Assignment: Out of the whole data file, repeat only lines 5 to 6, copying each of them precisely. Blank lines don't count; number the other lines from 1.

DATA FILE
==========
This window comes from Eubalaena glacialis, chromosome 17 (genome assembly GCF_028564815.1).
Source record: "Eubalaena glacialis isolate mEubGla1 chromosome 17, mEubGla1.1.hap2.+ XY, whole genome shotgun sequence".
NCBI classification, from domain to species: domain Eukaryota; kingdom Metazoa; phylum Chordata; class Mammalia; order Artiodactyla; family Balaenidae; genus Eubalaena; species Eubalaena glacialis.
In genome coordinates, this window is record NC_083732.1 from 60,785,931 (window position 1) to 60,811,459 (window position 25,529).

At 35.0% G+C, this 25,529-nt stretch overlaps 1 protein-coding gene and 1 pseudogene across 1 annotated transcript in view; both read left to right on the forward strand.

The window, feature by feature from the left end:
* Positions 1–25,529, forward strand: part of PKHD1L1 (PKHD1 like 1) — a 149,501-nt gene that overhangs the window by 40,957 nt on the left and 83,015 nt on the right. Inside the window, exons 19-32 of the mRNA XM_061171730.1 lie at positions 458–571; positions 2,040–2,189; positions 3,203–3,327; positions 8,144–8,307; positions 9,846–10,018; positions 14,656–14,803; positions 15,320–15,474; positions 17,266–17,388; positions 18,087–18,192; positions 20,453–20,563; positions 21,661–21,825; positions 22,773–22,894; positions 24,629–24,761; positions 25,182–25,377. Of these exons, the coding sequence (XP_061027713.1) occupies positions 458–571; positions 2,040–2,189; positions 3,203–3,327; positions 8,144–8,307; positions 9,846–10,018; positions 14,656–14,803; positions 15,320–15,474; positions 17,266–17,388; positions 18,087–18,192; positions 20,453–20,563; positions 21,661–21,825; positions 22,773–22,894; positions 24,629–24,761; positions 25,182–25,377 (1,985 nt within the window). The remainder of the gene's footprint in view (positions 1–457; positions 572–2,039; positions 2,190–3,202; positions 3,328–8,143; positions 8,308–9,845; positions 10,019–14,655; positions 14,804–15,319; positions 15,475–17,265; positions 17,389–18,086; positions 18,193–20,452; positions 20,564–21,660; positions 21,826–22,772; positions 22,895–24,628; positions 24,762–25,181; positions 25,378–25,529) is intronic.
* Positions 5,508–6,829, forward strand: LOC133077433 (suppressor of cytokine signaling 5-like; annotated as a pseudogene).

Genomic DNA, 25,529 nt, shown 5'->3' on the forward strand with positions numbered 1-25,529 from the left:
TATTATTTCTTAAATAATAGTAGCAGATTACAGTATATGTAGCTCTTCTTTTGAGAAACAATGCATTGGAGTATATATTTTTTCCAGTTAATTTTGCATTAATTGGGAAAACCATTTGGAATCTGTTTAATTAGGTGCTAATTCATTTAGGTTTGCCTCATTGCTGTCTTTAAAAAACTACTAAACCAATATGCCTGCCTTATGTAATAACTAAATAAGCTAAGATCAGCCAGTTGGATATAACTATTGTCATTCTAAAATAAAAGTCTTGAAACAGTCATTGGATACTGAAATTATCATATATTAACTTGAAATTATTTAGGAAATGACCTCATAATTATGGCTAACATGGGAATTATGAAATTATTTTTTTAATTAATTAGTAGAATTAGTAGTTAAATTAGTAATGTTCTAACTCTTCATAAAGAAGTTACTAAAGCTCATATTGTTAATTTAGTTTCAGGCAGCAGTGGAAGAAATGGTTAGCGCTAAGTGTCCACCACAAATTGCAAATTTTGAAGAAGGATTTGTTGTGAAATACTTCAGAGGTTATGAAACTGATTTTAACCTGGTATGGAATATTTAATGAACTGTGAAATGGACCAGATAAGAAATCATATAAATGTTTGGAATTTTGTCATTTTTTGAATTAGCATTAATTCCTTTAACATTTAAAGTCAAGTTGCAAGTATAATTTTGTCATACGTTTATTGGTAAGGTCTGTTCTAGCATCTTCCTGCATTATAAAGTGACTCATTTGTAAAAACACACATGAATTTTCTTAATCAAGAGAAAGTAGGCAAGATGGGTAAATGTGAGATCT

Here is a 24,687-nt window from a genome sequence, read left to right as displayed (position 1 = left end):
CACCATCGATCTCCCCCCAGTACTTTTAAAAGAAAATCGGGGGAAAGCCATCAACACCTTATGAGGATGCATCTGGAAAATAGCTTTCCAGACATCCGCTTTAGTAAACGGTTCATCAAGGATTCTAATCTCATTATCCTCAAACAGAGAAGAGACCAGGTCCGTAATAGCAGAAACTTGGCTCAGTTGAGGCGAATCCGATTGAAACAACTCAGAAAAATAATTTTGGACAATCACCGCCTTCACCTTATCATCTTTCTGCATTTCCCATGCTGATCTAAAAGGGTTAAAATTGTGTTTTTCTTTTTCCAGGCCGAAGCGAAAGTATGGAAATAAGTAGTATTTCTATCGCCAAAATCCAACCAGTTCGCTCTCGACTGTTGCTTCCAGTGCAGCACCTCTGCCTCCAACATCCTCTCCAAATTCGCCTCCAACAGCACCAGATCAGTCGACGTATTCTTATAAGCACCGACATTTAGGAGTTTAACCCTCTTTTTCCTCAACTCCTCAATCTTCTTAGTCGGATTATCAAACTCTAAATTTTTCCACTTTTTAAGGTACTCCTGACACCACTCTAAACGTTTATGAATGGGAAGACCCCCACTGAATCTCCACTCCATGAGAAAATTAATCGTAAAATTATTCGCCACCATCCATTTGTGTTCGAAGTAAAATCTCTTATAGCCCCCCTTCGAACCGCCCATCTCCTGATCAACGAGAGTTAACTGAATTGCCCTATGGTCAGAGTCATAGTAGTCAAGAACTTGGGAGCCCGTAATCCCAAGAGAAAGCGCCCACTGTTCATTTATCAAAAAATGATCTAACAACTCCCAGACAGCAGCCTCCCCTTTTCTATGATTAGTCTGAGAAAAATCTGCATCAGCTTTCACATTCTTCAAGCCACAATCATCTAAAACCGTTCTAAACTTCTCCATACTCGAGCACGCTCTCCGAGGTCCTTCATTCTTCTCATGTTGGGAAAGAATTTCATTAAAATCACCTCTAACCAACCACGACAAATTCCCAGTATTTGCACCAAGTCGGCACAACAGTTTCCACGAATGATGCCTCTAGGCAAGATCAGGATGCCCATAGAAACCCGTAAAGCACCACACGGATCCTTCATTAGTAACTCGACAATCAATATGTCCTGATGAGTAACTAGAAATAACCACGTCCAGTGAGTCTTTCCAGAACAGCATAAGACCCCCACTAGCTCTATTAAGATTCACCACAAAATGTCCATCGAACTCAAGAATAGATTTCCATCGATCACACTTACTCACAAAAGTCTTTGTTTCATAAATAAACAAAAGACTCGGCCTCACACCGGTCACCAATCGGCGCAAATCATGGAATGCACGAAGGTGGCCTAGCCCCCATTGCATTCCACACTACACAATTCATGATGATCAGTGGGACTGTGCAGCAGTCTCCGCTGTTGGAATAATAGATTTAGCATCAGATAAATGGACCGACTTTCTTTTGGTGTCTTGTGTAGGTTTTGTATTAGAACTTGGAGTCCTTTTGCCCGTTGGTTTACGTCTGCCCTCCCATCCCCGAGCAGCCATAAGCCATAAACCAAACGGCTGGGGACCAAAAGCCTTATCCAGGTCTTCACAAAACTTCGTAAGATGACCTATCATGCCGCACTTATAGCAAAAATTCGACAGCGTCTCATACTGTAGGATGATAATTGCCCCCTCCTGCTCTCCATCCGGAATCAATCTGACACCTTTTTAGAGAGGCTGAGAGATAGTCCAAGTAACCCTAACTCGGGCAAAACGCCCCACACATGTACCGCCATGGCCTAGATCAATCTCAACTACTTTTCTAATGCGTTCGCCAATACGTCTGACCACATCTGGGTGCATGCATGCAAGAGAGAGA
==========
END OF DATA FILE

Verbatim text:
At 35.0% G+C, this 25,529-nt stretch overlaps 1 protein-coding gene and 1 pseudogene across 1 annotated transcript in view; both read left to right on the forward strand.

The window, feature by feature from the left end: